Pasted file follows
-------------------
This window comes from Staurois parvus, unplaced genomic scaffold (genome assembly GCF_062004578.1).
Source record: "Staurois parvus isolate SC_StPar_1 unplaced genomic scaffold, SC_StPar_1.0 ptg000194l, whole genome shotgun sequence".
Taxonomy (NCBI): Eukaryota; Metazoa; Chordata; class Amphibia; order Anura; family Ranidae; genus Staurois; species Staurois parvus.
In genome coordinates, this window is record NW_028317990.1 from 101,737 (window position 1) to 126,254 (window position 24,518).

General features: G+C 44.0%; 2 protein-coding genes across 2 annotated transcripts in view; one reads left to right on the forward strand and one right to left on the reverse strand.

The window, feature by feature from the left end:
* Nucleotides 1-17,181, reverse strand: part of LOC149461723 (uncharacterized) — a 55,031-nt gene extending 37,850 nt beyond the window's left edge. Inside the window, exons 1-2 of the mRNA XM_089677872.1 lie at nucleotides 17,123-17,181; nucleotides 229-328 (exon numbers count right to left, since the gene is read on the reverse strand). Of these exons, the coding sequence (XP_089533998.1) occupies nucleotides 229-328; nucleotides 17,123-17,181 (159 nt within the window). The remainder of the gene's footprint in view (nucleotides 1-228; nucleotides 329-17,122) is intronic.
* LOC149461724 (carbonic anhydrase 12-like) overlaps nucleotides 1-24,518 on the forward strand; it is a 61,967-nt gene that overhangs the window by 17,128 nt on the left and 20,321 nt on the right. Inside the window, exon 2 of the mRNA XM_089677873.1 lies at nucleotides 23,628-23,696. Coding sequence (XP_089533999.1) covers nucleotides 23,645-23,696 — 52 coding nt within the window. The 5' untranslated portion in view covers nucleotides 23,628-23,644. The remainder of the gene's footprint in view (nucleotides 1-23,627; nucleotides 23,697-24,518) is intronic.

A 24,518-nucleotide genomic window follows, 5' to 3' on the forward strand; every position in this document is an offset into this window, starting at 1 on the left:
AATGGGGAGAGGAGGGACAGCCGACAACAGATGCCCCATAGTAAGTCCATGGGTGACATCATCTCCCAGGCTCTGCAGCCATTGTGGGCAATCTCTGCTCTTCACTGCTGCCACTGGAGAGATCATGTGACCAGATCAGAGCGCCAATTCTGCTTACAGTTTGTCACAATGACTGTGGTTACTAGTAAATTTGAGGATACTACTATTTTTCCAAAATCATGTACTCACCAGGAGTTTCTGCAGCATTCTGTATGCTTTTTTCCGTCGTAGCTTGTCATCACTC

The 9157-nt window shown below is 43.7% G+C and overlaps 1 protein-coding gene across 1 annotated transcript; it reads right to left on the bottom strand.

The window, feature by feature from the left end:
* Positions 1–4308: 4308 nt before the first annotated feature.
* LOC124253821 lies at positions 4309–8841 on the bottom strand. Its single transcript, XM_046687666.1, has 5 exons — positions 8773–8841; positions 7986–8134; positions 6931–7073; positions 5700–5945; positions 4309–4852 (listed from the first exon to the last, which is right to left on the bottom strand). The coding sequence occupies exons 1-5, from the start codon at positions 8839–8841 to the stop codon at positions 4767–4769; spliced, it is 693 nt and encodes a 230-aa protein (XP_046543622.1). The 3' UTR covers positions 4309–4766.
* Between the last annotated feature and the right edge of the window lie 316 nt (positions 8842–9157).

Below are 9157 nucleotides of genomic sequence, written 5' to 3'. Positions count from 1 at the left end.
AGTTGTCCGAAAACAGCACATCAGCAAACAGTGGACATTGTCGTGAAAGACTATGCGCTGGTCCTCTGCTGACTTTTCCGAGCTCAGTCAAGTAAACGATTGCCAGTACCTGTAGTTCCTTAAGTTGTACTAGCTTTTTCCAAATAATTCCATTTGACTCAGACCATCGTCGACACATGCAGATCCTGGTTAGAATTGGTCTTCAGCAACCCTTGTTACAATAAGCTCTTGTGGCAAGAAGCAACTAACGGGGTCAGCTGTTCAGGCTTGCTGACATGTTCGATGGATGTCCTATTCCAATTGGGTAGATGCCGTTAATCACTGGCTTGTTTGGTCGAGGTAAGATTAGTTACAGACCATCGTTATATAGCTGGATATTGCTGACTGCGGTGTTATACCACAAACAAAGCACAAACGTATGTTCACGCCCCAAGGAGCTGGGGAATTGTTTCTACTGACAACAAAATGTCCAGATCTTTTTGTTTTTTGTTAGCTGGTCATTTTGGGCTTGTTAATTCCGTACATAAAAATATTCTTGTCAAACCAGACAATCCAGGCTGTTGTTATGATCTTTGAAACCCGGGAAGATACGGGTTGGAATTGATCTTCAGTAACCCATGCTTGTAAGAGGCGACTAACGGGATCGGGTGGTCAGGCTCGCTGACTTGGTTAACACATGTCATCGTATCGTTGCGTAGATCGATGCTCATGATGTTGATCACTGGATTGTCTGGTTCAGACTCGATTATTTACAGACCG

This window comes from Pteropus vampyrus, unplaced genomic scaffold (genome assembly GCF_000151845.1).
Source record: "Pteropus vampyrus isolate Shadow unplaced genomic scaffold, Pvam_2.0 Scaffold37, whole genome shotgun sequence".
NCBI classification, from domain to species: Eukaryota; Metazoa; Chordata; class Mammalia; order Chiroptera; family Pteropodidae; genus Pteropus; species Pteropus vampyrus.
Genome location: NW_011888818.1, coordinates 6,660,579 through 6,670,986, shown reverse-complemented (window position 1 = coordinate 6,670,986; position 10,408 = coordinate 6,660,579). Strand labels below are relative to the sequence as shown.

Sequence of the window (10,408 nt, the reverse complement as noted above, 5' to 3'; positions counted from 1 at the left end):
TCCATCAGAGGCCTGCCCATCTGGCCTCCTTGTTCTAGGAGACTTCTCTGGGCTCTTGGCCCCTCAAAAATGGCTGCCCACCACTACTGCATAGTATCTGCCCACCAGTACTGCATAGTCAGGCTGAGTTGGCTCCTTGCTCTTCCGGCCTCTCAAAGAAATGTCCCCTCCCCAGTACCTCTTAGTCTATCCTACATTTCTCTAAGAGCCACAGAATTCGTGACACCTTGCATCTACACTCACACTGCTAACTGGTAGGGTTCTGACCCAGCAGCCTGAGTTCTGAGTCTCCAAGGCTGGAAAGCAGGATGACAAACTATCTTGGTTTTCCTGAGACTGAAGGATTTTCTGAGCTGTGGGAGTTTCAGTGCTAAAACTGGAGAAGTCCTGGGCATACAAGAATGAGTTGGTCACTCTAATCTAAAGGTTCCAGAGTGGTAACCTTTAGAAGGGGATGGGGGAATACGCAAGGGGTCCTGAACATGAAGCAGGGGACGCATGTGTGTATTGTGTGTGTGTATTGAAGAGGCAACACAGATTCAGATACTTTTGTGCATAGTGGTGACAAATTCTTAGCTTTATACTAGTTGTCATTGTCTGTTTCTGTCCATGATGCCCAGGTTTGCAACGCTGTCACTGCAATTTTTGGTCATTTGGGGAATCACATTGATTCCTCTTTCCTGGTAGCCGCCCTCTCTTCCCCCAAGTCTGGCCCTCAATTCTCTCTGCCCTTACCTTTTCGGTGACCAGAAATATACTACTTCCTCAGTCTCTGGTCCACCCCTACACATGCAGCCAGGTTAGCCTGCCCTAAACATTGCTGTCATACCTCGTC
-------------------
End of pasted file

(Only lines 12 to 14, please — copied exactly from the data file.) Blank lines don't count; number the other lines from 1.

The window, feature by feature from the left end:
* Positions 1–4308: 4308 nt before the first annotated feature.
* LOC124253821 lies at positions 4309–8841 on the bottom strand. Its single transcript, XM_046687666.1, has 5 exons — positions 8773–8841; positions 7986–8134; positions 6931–7073; positions 5700–5945; positions 4309–4852 (listed from the first exon to the last, which is right to left on the bottom strand). The coding sequence occupies exons 1-5, from the start codon at positions 8839–8841 to the stop codon at positions 4767–4769; spliced, it is 693 nt and encodes a 230-aa protein (XP_046543622.1). The 3' UTR covers positions 4309–4766.